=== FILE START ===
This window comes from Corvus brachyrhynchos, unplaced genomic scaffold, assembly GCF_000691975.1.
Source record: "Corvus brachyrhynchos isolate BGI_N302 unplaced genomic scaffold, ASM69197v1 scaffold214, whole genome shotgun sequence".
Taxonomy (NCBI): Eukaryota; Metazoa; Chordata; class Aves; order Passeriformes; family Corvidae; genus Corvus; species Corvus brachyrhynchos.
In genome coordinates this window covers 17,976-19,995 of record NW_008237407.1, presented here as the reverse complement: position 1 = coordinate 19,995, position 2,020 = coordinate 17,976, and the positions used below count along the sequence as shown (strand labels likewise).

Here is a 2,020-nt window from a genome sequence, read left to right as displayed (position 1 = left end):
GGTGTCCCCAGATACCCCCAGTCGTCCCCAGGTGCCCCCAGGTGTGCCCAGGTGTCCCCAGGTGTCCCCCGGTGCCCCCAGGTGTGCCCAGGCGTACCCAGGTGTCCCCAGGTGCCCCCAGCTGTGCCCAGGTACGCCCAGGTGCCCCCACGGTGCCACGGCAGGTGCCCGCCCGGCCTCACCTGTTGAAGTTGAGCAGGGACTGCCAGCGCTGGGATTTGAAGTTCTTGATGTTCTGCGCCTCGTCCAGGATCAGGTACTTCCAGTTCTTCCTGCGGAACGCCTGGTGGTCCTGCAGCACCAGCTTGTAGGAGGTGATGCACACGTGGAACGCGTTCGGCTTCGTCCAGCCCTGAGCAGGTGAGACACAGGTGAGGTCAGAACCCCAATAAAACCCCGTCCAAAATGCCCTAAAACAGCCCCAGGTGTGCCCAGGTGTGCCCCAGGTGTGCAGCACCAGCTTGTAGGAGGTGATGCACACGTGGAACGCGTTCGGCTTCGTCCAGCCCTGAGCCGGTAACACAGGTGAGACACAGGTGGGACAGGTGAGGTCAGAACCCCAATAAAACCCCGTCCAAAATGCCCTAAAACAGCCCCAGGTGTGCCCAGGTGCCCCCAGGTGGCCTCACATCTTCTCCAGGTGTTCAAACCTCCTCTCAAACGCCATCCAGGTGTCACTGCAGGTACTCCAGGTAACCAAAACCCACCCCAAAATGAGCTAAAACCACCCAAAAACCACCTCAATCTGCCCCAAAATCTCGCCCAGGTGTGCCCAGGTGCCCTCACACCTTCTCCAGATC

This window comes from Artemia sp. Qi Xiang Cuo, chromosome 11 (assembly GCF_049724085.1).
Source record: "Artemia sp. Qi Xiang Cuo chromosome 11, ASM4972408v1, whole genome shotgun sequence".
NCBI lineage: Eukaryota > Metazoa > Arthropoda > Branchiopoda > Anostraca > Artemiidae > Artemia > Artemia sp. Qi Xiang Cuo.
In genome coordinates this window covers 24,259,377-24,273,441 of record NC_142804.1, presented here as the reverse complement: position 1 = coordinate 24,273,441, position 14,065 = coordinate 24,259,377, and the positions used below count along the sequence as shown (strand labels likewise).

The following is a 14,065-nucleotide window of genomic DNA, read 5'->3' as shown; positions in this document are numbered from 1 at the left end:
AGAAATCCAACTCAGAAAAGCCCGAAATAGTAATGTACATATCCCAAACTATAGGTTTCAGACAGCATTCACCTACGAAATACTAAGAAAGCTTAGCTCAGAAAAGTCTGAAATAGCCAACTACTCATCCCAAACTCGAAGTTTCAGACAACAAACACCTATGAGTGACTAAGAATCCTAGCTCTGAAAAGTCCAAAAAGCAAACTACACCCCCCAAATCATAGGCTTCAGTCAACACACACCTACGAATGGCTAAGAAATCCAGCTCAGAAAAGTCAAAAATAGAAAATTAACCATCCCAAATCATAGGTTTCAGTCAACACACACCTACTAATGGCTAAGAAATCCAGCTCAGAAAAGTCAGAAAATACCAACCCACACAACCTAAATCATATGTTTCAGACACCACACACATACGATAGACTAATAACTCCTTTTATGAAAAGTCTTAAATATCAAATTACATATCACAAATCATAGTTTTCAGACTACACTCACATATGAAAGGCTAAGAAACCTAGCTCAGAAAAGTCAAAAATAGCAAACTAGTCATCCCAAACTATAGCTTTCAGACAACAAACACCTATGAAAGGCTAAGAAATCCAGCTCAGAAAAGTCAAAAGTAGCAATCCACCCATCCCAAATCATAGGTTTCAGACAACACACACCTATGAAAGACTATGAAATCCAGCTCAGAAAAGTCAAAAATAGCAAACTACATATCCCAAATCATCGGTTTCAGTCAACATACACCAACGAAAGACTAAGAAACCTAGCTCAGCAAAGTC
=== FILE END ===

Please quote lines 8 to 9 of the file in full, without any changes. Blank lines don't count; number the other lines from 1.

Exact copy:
Source record: "Artemia sp. Qi Xiang Cuo chromosome 11, ASM4972408v1, whole genome shotgun sequence".
NCBI lineage: Eukaryota > Metazoa > Arthropoda > Branchiopoda > Anostraca > Artemiidae > Artemia > Artemia sp. Qi Xiang Cuo.